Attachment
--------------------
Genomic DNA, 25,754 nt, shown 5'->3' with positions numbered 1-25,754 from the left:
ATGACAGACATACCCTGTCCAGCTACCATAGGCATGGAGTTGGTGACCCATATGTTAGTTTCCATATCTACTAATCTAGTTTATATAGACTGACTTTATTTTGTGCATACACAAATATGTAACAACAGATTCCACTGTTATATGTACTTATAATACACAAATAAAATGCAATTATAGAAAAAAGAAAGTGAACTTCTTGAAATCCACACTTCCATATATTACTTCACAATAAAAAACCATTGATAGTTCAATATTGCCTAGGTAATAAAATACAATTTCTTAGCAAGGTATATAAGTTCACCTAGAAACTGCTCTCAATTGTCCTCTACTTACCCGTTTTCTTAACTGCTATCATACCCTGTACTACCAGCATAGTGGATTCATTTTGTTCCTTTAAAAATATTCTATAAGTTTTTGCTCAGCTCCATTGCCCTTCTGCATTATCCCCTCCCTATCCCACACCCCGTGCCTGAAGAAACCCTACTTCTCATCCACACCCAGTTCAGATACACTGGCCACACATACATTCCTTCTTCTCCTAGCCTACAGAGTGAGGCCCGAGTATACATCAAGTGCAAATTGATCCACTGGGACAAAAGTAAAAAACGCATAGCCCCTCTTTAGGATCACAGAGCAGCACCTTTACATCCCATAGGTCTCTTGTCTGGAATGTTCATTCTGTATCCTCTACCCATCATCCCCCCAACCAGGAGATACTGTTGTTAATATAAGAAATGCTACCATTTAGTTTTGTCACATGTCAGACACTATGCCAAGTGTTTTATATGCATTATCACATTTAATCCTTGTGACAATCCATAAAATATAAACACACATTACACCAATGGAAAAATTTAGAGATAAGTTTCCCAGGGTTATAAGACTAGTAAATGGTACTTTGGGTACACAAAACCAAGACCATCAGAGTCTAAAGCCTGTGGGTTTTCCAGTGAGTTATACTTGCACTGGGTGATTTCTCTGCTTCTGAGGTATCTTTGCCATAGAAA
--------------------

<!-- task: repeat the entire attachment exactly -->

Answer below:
Genomic DNA, 25,754 nt, shown 5'->3' with positions numbered 1-25,754 from the left:
ATGACAGACATACCCTGTCCAGCTACCATAGGCATGGAGTTGGTGACCCATATGTTAGTTTCCATATCTACTAATCTAGTTTATATAGACTGACTTTATTTTGTGCATACACAAATATGTAACAACAGATTCCACTGTTATATGTACTTATAATACACAAATAAAATGCAATTATAGAAAAAAGAAAGTGAACTTCTTGAAATCCACACTTCCATATATTACTTCACAATAAAAAACCATTGATAGTTCAATATTGCCTAGGTAATAAAATACAATTTCTTAGCAAGGTATATAAGTTCACCTAGAAACTGCTCTCAATTGTCCTCTACTTACCCGTTTTCTTAACTGCTATCATACCCTGTACTACCAGCATAGTGGATTCATTTTGTTCCTTTAAAAATATTCTATAAGTTTTTGCTCAGCTCCATTGCCCTTCTGCATTATCCCCTCCCTATCCCACACCCCGTGCCTGAAGAAACCCTACTTCTCATCCACACCCAGTTCAGATACACTGGCCACACATACATTCCTTCTTCTCCTAGCCTACAGAGTGAGGCCCGAGTATACATCAAGTGCAAATTGATCCACTGGGACAAAAGTAAAAAACGCATAGCCCCTCTTTAGGATCACAGAGCAGCACCTTTACATCCCATAGGTCTCTTGTCTGGAATGTTCATTCTGTATCCTCTACCCATCATCCCCCCAACCAGGAGATACTGTTGTTAATATAAGAAATGCTACCATTTAGTTTTGTCACATGTCAGACACTATGCCAAGTGTTTTATATGCATTATCACATTTAATCCTTGTGACAATCCATAAAATATAAACACACATTACACCAATGGAAAAATTTAGAGATAAGTTTCCCAGGGTTATAAGACTAGTAAATGGTACTTTGGGTACACAAAACCAAGACCATCAGAGTCTAAAGCCTGTGGGTTTTCCAGTGAGTTATACTTGCACTGGGTGATTTCTCTGCTTCTGAGGTATCTTTGCCATAGAAA